A star's life cycle is determined by its mass--the larger its mass, the shorter its life. High-mass stars usually have five stages in their life cycles.
A star consists of two gases--hydrogen and helium. During the first life-cycle phase of a high-mass star, the hydrogen in the core burns until only helium is left.
When the hydrogen supply in the core runs out, the core becomes unstable and contracts. The lack of hydrogen causes the helium to fuse into carbon. When the helium is gone, the fused carbon forms heavier elements in the core such as iron, magnesium, neon and sulfur. The core will turn into iron and it will stop burning. Then the outer shell of the star, which is mostly hydrogen, begins to expand.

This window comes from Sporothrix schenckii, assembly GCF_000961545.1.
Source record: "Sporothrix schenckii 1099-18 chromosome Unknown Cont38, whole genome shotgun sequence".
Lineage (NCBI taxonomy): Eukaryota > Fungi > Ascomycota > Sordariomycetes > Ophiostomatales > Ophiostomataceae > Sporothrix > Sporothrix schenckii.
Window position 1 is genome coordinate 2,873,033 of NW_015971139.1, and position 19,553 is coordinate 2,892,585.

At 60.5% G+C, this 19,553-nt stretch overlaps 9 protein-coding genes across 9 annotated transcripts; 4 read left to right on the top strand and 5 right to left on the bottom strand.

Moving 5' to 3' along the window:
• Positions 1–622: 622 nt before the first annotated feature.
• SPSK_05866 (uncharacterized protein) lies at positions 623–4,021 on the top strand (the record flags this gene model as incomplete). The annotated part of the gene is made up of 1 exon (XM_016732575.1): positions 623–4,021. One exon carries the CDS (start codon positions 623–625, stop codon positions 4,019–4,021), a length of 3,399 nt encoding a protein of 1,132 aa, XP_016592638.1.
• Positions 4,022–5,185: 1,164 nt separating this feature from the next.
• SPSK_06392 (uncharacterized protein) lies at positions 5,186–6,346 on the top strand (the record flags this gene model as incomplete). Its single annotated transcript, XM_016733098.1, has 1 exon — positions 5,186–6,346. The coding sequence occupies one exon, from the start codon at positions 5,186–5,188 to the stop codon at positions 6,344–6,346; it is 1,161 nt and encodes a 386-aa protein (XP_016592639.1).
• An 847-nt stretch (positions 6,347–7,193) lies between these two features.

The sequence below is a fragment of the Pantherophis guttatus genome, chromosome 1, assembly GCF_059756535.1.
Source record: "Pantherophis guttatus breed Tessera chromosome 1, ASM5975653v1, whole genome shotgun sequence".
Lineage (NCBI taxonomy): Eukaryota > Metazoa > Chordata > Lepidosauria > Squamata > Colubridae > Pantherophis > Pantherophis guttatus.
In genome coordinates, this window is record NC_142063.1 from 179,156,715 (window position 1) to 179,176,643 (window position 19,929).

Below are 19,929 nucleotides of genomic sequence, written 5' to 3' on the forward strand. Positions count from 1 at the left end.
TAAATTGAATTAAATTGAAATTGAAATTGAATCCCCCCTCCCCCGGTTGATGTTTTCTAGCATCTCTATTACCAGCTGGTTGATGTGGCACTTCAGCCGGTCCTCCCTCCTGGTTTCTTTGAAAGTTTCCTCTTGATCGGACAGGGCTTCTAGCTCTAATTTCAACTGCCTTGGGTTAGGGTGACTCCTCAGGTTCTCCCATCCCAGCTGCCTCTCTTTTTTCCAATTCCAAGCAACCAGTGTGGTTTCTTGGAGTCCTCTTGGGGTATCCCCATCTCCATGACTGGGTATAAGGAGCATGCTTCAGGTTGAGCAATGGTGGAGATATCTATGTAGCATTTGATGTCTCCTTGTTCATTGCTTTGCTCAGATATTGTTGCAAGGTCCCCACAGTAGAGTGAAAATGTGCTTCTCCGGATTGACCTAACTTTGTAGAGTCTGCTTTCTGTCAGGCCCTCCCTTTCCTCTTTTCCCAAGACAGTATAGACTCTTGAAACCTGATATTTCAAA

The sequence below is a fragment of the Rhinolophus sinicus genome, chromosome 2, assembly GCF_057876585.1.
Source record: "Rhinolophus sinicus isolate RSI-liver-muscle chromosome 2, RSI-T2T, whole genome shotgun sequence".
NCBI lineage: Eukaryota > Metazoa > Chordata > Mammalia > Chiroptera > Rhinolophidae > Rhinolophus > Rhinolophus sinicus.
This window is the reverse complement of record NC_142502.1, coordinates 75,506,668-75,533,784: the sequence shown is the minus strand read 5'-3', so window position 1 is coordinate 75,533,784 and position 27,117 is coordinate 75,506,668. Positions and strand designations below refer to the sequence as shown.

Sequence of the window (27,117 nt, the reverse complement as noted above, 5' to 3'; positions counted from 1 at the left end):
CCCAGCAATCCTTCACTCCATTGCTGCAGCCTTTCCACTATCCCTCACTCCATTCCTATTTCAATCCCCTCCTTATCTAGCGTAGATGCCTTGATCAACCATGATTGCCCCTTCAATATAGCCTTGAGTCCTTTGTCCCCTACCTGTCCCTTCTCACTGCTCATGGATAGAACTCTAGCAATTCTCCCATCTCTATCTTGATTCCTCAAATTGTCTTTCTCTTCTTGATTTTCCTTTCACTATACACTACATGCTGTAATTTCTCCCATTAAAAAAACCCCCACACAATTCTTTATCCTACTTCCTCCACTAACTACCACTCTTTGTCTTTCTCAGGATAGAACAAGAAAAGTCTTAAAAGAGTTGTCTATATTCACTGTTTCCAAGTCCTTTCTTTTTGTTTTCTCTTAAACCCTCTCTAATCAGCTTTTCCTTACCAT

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Over the next million years or so, a series of nuclear reactions occur, forming different elements in shells around the iron core.
The core will then collapse in less than a second, causing an explosion called a supernova. The explosion will cause a shock wave that will explode the outer layers.
If the core survives the supernova, it can either become a neutron star or a black hole. That depends on how many solar masses the core is. A solar mass is the standard way to describe mass in astronomy (One solar mass is equal to the mass of the Sun, or about 1.98892 ×10^30 kg). If it's between 1.5 and 3 solar masses, it will become a tiny, very dense neutron star. If it's greater than 3, then the core will contract to become a black hole.